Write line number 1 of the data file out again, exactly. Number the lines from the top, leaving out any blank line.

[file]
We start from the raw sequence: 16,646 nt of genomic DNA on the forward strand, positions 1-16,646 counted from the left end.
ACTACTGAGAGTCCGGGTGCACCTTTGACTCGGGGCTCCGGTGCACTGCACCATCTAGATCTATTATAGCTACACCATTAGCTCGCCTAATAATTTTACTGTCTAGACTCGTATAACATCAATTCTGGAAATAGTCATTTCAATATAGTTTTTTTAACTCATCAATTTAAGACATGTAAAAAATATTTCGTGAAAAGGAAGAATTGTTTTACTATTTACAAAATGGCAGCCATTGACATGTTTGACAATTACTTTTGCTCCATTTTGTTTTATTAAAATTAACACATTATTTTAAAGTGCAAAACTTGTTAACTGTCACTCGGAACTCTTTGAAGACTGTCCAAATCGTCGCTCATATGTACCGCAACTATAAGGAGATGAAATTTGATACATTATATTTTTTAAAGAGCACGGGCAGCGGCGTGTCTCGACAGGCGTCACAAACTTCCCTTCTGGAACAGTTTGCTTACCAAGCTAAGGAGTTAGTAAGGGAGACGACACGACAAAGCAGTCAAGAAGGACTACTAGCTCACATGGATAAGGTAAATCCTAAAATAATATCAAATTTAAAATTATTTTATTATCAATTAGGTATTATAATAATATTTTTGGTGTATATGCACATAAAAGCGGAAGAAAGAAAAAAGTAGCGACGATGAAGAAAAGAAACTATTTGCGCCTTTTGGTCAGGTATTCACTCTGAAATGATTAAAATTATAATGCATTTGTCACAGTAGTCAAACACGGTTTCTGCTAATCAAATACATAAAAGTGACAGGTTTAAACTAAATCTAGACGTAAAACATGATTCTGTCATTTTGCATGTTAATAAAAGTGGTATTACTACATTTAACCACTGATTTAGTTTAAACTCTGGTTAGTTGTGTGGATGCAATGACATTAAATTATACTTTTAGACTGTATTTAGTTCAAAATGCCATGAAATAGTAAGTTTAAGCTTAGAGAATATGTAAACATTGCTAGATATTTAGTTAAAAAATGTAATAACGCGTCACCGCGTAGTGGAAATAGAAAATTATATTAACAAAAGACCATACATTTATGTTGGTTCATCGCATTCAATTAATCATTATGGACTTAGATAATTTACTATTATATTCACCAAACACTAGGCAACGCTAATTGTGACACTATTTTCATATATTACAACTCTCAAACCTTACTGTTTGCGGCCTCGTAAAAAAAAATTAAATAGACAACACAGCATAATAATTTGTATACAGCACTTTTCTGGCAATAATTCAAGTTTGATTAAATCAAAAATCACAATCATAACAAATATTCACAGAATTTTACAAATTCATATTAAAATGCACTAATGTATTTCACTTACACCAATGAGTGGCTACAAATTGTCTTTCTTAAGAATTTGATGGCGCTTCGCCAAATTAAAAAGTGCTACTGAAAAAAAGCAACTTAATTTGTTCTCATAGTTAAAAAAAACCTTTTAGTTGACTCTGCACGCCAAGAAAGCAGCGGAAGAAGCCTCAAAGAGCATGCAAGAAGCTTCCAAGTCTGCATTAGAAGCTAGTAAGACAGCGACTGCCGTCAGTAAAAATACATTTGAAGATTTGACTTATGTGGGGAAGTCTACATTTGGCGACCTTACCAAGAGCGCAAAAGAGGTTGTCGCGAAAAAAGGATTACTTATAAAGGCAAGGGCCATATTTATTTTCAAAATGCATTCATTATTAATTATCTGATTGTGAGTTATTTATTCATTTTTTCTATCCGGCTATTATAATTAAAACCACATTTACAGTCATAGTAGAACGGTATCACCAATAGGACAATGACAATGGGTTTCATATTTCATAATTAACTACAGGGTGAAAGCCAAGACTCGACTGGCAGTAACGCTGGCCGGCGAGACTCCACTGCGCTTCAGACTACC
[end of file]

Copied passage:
We start from the raw sequence: 16,646 nt of genomic DNA on the forward strand, positions 1-16,646 counted from the left end.